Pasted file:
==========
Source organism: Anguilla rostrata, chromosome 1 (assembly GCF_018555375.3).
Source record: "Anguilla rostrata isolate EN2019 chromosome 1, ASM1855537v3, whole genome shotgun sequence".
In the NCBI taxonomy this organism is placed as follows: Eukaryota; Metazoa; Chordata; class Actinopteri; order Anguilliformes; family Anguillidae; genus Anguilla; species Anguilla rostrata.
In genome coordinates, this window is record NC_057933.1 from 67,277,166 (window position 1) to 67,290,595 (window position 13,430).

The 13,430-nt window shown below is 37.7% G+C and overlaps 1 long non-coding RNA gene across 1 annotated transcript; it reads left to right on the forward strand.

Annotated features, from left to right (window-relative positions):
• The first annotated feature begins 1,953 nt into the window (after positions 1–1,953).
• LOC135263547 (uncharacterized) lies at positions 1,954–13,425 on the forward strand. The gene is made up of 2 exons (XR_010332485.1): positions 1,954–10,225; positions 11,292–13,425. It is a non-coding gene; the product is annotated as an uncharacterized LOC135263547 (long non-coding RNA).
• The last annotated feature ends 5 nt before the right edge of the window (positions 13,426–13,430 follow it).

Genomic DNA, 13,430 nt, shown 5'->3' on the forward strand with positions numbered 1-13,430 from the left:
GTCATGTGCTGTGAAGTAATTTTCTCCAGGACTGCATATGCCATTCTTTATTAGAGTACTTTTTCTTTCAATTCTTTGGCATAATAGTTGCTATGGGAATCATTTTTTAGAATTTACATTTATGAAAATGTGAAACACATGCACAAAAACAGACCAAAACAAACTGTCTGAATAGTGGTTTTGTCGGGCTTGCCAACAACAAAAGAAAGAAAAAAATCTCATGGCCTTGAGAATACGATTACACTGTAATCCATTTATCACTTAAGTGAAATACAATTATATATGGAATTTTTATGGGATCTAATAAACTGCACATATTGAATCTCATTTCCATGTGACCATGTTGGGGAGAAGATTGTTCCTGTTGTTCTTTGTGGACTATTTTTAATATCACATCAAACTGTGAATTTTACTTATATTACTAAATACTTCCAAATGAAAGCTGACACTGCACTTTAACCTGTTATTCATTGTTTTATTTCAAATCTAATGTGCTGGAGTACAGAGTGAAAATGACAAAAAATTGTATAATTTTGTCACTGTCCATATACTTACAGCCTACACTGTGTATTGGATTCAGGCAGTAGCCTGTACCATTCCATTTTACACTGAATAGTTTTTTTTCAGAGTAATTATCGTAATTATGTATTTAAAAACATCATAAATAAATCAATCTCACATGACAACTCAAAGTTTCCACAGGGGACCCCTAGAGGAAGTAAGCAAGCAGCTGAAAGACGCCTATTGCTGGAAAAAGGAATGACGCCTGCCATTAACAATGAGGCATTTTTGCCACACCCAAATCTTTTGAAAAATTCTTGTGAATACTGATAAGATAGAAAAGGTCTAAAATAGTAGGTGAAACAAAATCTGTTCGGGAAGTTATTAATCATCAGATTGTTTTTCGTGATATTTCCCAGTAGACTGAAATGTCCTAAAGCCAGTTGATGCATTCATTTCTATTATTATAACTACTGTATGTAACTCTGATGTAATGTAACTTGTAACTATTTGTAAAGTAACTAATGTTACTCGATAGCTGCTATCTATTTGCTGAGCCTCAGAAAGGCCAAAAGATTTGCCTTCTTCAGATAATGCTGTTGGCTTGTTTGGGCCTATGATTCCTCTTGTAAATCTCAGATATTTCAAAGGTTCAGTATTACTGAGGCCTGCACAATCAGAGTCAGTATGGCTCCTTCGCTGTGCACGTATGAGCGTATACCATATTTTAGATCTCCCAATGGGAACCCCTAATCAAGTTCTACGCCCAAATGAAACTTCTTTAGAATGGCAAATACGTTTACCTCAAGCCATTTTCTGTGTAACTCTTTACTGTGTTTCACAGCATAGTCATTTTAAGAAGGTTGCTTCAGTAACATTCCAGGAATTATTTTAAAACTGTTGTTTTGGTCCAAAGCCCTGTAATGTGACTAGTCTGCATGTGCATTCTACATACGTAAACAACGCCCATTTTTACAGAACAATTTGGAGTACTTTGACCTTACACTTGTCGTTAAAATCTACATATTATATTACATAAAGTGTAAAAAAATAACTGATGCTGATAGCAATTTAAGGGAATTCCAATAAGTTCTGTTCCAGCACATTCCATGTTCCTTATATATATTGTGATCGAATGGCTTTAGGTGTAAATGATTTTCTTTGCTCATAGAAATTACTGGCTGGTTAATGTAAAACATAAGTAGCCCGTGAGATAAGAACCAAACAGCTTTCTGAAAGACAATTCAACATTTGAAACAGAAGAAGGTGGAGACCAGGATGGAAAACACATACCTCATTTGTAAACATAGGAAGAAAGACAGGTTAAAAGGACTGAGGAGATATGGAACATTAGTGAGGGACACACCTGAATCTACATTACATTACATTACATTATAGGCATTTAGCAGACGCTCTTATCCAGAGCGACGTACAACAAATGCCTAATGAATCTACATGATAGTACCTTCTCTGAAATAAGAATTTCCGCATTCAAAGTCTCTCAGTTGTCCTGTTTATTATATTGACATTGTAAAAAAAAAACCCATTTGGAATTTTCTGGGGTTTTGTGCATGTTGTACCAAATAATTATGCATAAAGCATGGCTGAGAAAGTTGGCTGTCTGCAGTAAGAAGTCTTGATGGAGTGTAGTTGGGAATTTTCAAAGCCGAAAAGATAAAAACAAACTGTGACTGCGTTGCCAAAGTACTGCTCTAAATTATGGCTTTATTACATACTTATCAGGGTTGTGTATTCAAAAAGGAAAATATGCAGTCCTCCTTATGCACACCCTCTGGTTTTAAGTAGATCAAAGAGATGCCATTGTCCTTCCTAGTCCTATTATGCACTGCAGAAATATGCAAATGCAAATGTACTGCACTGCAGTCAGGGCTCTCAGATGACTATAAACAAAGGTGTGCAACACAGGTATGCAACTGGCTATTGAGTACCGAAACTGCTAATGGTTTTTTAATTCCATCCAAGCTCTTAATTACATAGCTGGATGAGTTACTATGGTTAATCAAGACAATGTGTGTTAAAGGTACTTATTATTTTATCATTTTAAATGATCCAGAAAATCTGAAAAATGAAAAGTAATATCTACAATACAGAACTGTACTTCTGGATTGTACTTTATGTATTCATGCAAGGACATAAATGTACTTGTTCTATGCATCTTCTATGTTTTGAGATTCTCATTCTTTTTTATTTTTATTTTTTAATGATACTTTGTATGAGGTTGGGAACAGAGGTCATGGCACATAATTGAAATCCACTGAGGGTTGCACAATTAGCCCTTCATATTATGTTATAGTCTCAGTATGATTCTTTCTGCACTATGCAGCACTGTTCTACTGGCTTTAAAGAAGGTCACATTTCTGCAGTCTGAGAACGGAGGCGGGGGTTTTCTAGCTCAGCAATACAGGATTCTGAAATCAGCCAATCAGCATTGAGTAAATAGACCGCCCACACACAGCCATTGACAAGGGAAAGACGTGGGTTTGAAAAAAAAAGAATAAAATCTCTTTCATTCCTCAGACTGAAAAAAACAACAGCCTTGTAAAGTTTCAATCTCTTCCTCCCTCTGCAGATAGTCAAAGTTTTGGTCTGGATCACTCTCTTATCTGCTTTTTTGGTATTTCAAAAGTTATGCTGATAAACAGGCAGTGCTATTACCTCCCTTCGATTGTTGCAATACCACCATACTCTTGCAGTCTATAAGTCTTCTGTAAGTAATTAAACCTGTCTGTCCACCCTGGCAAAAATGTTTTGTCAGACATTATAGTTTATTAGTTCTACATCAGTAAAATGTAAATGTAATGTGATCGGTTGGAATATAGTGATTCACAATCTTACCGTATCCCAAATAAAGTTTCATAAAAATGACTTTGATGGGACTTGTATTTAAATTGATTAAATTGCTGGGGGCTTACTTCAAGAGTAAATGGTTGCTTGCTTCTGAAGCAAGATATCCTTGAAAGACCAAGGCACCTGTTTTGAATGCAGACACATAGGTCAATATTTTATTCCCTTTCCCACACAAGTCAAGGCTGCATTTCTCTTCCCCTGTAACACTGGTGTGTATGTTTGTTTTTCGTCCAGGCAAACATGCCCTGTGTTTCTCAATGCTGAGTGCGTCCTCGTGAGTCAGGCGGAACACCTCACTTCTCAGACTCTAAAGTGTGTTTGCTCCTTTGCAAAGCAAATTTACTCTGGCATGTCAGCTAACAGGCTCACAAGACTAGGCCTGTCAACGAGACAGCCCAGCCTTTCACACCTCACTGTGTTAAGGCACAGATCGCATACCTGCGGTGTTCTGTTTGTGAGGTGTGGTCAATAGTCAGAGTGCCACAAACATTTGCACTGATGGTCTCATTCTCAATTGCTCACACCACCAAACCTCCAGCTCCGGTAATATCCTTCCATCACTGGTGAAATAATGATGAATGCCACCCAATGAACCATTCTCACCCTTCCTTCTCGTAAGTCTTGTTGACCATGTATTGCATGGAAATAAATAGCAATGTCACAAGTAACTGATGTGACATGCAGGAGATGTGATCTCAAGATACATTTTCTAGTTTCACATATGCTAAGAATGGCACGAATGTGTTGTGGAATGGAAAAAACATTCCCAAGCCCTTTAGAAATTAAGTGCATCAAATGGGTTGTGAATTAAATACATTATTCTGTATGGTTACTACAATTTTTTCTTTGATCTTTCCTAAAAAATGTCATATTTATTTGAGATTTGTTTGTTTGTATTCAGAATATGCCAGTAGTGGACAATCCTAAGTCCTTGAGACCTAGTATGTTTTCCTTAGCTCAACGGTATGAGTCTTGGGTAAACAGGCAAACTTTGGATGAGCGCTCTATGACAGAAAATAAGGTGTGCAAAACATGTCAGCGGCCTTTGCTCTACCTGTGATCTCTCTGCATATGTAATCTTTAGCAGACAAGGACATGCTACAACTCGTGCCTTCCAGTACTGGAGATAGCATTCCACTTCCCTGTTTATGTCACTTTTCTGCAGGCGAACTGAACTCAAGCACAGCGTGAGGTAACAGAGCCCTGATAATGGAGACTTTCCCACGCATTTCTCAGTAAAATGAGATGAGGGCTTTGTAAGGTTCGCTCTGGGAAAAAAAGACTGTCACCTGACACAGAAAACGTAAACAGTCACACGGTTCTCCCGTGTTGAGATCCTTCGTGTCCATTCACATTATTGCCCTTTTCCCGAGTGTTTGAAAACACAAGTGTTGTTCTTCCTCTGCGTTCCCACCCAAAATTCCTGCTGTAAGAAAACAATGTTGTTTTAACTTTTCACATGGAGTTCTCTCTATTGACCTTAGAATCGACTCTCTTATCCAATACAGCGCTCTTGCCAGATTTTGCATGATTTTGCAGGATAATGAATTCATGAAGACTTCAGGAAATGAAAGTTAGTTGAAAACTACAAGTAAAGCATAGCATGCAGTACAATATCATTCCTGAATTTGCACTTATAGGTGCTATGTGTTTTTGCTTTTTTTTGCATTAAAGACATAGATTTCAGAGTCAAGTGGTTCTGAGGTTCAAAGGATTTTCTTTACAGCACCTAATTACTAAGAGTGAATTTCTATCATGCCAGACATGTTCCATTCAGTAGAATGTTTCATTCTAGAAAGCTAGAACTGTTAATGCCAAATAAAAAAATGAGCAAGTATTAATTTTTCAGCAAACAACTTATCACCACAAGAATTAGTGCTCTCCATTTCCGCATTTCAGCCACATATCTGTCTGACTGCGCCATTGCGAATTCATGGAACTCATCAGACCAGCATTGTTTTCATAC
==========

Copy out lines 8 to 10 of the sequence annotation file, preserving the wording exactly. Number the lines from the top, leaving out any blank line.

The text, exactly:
• LOC135263547 (uncharacterized) lies at positions 1,954–13,425 on the forward strand. The gene is made up of 2 exons (XR_010332485.1): positions 1,954–10,225; positions 11,292–13,425. It is a non-coding gene; the product is annotated as an uncharacterized LOC135263547 (long non-coding RNA).
• The last annotated feature ends 5 nt before the right edge of the window (positions 13,426–13,430 follow it).

Genomic DNA, 13,430 nt, shown 5'->3' on the forward strand with positions numbered 1-13,430 from the left: